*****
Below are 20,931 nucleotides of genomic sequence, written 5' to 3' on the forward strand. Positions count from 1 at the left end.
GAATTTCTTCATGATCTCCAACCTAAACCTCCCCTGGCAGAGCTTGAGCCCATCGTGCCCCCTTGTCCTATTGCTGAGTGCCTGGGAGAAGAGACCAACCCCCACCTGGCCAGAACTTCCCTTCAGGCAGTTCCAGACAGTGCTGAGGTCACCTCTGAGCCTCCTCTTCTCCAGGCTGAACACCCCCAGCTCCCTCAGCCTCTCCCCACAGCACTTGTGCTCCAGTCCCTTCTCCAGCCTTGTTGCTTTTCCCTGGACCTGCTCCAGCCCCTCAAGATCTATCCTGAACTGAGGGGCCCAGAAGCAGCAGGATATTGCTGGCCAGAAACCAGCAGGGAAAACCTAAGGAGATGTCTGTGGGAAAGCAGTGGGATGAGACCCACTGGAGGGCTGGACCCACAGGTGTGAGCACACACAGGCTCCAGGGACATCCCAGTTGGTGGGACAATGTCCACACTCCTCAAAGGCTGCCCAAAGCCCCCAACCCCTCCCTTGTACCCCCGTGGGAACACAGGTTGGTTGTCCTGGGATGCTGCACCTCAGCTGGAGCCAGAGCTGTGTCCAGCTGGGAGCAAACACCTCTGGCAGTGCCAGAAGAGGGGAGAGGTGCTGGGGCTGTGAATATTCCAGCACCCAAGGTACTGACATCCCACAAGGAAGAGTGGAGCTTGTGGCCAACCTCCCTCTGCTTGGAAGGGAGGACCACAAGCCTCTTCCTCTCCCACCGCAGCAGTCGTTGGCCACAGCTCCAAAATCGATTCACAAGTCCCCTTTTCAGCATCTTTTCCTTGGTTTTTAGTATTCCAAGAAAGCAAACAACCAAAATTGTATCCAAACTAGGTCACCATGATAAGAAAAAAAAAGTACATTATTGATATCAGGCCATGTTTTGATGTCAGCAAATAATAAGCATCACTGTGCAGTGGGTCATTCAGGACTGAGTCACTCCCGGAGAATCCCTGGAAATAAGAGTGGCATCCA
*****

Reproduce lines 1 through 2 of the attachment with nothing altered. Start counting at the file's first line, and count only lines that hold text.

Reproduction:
Below are 20,931 nucleotides of genomic sequence, written 5' to 3' on the forward strand. Positions count from 1 at the left end.
GAATTTCTTCATGATCTCCAACCTAAACCTCCCCTGGCAGAGCTTGAGCCCATCGTGCCCCCTTGTCCTATTGCTGAGTGCCTGGGAGAAGAGACCAACCCCCACCTGGCCAGAACTTCCCTTCAGGCAGTTCCAGACAGTGCTGAGGTCACCTCTGAGCCTCCTCTTCTCCAGGCTGAACACCCCCAGCTCCCTCAGCCTCTCCCCACAGCACTTGTGCTCCAGTCCCTTCTCCAGCCTTGTTGCTTTTCCCTGGACCTGCTCCAGCCCCTCAAGATCTATCCTGAACTGAGGGGCCCAGAAGCAGCAGGATATTGCTGGCCAGAAACCAGCAGGGAAAACCTAAGGAGATGTCTGTGGGAAAGCAGTGGGATGAGACCCACTGGAGGGCTGGACCCACAGGTGTGAGCACACACAGGCTCCAGGGACATCCCAGTTGGTGGGACAATGTCCACACTCCTCAAAGGCTGCCCAAAGCCCCCAACCCCTCCCTTGTACCCCCGTGGGAACACAGGTTGGTTGTCCTGGGATGCTGCACCTCAGCTGGAGCCAGAGCTGTGTCCAGCTGGGAGCAAACACCTCTGGCAGTGCCAGAAGAGGGGAGAGGTGCTGGGGCTGTGAATATTCCAGCACCCAAGGTACTGACATCCCACAAGGAAGAGTGGAGCTTGTGGCCAACCTCCCTCTGCTTGGAAGGGAGGACCACAAGCCTCTTCCTCTCCCACCGCAGCAGTCGTTGGCCACAGCTCCAAAATCGATTCACAAGTCCCCTTTTCAGCATCTTTTCCTTGGTTTTTAGTATTCCAAGAAAGCAAACAACCAAAATTGTATCCAAACTAGGTCACCATGATAAGAAAAAAAAAGTACATTATTGATATCAGGCCATGTTTTGATGTCAGCAAATAATAAGCATCACTGTGCAGTGGGTCATTCAGGACTGAGTCACTCCCGGAGAATCCCTGGAAATAAGAGTGGCATCCA